Skip to main content
Premium Trial:

Request an Annual Quote

Enzo Files IP Infringement Suit Against Affy, Agilent, and Illumina

NEW YORK (GenomeWeb News) – Enzo Life Sciences is suing Affymetrix, Agilent Technologies, and Illumina for patent infringement, alleging that the three firms' microarray and sequencing products infringe a patent Enzo was awarded six years ago.

Farmingdale, NY-based Enzo last week filed three separate suits against the vendors in the US District Court for the District of Delaware. In each complaint, Enzo alleges the defendants infringed US Patent No. 7,064,197, "System, array and non-porous solid support comprising fixed or immobilized nucleic acids." Enzo received the patent in 2006. The lead inventor is Enzo Chairman, Founder, and CEO Elazar Rabbani.

In its suit against Affymetrix, Enzo alleges that the firm's products based on its GeneChip technology, such as its SNP 6.0 Array, as well as its Axiom Genotyping Solution array plates and GeneAtlas array strips, infringe its IP.

Also, Enzo alleges that Affy had "knowledge of the inventions" in the patent, citing communications between the two firms regarding a distribution pact for Affy's GeneChip products. Enzo also claims that the infringement has been "willful."

According to Affy's most recent 10-K filing with the US Securities and Exchanges Commission, it served as a non-exclusive distributor for some of Enzo's reagent kits between 1998 and 2003. The termination of that deal spurred a lawsuit, now in its ninth year, that has still not been settled.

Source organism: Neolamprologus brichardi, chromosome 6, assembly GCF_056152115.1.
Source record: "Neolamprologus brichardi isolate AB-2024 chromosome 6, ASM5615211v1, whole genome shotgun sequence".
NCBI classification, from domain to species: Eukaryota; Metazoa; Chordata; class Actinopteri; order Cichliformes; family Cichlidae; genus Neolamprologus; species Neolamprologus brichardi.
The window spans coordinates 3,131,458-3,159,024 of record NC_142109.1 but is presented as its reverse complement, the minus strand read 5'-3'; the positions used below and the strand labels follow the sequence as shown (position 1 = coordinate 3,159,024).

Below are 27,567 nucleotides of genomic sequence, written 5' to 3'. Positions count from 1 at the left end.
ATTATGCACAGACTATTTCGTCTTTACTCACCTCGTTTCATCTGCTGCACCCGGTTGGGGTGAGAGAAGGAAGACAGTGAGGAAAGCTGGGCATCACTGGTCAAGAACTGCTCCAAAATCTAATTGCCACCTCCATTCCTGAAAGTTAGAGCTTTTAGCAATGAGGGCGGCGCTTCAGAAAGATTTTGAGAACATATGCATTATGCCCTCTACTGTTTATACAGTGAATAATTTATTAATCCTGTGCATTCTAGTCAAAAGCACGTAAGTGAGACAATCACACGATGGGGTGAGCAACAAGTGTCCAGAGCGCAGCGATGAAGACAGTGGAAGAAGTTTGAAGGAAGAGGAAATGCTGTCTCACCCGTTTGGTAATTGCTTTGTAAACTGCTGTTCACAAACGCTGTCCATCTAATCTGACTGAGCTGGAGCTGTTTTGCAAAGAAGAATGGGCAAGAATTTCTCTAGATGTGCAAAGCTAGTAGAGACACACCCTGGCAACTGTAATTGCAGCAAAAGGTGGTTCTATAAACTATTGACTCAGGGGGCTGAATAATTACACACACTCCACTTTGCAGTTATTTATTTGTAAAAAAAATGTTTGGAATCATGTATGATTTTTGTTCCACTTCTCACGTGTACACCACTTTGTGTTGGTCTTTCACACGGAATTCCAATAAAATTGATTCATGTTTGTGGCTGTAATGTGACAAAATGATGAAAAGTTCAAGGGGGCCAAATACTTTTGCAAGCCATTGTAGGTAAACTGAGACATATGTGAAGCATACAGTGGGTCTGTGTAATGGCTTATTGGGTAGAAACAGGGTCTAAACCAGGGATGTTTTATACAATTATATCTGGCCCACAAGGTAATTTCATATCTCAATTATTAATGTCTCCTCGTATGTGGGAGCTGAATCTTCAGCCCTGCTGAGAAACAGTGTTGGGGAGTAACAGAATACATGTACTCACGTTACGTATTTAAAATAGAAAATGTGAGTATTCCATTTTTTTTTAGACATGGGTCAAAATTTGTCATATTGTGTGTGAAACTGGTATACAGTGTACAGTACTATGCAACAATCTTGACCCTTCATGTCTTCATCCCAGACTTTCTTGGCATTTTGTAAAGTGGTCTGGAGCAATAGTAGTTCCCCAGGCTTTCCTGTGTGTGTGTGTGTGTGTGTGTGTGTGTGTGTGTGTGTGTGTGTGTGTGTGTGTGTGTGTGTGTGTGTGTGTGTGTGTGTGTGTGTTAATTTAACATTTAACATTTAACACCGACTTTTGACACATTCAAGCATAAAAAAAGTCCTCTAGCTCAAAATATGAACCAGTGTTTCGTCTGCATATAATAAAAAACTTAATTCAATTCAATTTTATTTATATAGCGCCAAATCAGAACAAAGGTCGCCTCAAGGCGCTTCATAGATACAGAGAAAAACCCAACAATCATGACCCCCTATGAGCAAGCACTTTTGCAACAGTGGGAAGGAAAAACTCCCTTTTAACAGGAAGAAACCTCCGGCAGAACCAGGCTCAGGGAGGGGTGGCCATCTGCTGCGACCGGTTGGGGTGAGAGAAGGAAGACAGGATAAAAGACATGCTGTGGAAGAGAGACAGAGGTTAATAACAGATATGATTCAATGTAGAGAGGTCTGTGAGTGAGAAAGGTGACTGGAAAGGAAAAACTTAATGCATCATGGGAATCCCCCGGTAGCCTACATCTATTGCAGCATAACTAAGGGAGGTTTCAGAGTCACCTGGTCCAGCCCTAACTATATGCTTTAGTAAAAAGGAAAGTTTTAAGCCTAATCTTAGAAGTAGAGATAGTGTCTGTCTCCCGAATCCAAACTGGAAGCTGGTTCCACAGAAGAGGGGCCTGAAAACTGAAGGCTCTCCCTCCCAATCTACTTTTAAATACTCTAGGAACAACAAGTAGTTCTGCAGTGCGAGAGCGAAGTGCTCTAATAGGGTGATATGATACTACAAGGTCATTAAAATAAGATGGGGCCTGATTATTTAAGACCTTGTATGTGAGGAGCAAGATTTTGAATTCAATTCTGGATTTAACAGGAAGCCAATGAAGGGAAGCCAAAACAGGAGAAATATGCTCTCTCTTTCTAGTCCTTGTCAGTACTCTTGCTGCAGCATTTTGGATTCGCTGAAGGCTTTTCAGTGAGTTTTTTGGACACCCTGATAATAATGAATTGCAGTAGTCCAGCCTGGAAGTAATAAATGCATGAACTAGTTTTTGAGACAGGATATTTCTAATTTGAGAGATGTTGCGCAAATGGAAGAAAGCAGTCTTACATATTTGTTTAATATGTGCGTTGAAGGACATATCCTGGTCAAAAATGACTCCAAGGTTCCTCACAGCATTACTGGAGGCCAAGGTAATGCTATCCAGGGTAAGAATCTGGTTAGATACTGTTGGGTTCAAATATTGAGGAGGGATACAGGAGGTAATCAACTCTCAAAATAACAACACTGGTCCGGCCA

In its case against Agilent, Enzo cites that firm's menu of nucleic acid arrays based on its SurePrint technology, including its CGH arrays, ChIP-on-Chip arrays, CGH+SNP arrays, CNV arrays, methylation arrays, expression arrays, and microRNA arrays as infringing products.

According to its complaint against Illumina, the company infringes by selling products based on its BeadArray technology, including its Omni family of arrays, as well as its menu of Infinium BeadChips and "sequencing products including flow cells," such as its TruSeq and MiSeq reagent kits.

In all three complaints, Enzo is seeking damages to compensate it for the alleged infringement, an injunction preventing the firms from infringing the patent, and "further relief at law or equity that the court deems just and proper." Should an injunction against future infringement not be granted, Enzo is seeking a compulsory, ongoing licensing fee.

Enzo is seeking jury trials in all cases.

The case is the second Enzo has filed against rival vendors this year. In January, it filed a suit against Gen-Probe, Life Technologies, and Roche for infringing another one of its patents.